When considering users of only oral incretin-based medications, sitagliptin was the most frequently used agent over the entire study time (decreasing from 62 per cent to 49.5 per cent).

While percentages for linagliptin and saxagliptin users decreased over time, oral semaglutide showed the largest increase (from 0.2 per cent in 2019Q4 to 23.1 per cent in 2022Q1).

When compared with initiators of DPP-4i, those initiating GLP-1RA were more likely to have obesity if using injectables (+64 per cent increase in relative risk), and more likely to have obesity if using orals (+54 per cent); and overall more likely to be seen by an endocrinologist (+18-46 per cent more likely oral/injectable respectively); but less likely to have prevalent CKD (14 per cent less likely for injectable and 19 per cent less likely for oral); and less likely to have dementia (34 per cent less likely for injectable, 49 per cent less likely for oral).

The authors conclude: “Among adults with type 2 diabetes, there was a switch in the likelihood of receiving DDP-4i (more frequently prescribed in earlier years) to GLP-1RA (more frequently prescribed in recent years).

“While the use of oral semaglutide increased in recent years, injectable GLP-1RA are still the preferred incretin-based treatment.”

While the authors acknowledge the surging demand for both injectable and more recently oral semaglutide around the world for weight loss, they highlight that for now it should be restricted to patients with both type 2 diabetes and overweight or obesity.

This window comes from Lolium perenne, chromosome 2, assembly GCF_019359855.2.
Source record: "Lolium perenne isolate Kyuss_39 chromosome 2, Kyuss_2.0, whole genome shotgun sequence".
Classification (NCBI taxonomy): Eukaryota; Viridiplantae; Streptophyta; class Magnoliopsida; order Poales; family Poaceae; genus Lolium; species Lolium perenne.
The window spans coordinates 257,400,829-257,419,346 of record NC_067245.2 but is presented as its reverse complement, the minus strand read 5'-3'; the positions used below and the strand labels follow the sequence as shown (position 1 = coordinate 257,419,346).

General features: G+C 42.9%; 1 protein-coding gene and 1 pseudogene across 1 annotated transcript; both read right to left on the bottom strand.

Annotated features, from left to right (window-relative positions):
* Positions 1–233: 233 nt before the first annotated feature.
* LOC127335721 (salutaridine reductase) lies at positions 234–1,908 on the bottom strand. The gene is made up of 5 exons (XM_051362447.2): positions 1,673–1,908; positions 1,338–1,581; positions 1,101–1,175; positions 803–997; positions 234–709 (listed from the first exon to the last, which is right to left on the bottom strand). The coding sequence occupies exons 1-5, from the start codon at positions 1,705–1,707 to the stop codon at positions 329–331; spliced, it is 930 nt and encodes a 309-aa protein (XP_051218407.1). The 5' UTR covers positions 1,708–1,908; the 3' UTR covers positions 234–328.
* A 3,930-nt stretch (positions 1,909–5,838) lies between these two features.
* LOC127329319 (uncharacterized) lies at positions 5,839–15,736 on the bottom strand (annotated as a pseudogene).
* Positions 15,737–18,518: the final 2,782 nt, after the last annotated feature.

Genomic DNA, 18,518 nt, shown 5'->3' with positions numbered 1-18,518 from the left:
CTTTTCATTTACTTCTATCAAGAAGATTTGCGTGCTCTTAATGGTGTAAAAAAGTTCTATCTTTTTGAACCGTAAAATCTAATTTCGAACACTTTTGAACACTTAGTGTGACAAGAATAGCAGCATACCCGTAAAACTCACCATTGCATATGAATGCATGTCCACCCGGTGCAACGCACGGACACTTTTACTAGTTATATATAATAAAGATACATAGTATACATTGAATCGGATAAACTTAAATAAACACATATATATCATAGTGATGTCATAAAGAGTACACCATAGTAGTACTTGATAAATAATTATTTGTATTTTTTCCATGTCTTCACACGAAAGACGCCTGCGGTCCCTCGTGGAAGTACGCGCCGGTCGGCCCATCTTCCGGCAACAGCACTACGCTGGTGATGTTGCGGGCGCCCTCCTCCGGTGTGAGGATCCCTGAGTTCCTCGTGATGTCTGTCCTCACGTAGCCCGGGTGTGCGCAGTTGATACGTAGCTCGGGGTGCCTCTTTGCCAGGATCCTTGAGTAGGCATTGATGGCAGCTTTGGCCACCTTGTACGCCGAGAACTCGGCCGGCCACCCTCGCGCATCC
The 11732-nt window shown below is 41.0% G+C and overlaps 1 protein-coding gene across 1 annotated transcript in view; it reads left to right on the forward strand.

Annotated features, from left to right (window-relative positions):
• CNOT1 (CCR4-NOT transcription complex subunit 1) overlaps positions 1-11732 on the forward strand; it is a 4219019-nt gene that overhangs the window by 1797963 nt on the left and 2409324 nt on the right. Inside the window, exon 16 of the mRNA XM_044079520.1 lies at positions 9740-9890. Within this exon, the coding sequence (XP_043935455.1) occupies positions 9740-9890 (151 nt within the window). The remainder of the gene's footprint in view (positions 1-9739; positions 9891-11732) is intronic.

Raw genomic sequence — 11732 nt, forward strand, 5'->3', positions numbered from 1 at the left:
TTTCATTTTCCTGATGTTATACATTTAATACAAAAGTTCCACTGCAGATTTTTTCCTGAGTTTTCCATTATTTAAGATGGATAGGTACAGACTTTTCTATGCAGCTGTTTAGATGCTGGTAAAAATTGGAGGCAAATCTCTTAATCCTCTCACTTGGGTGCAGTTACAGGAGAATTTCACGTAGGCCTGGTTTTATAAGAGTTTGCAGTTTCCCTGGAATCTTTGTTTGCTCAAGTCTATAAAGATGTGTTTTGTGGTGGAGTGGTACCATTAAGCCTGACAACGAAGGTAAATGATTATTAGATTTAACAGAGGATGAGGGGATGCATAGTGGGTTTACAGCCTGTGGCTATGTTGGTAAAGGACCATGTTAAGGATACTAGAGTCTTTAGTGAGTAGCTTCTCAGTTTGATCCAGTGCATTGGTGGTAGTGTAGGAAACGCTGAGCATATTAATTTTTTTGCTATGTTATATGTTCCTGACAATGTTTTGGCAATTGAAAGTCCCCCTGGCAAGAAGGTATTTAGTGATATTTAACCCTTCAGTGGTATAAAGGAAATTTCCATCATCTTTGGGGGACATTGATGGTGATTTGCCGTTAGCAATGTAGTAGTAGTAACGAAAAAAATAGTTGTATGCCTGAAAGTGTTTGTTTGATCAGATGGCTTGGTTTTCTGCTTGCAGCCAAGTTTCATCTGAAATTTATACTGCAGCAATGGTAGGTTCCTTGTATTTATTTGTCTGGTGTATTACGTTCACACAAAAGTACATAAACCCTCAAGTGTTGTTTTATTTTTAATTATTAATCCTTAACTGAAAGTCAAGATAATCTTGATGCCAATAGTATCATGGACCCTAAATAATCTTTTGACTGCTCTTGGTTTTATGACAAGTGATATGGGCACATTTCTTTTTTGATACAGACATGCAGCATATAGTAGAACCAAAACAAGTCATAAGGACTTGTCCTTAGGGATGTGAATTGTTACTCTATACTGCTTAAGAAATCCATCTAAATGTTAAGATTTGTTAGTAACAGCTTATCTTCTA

They explain: “It is likely that oral semaglutide will become one of the leading drugs among oral users of incretin-based medications, but sitagliptin (and other DPP-4i) may be still preferred in older and multimorbid patients at higher risk of frailty, for example in the setting of nursing homes.”

Regarding ongoing developments in this drug class, the authors say there is no doubt that tirzepatide, the new glucose-dependent insulinotropic polypeptide (GIP) drug currently going through regulatory approval for weight loss, will add value to the arsenal of drugs against hyperglycaemia, obesity, and related comorbidities in people with type 2 diabetes.

They say: “The effects of tirzepatide on glycaemia are similar or even superior to those achieved with insulin therapy, however, without concerns about hypoglycaemia and weight gain, also accompanied by a convenient once-weekly administration scheme.

“In a significant proportion of cases, tirzepatide-induced weight loss is comparable with the effects of metabolic surgery, setting the stage for future head-to-head trials between the two weight loss strategies.”

They add: “Nevertheless, we need more evidence before adopting widespread use of the tirzepatide in newly diagnosed type 2 diabetes, as unanswered questions remain about cost effectiveness, risk-benefit balance in lean people with type 2 diabetes and the elderly, and also cardiovascular benefits in the primary and secondary prevention setting.”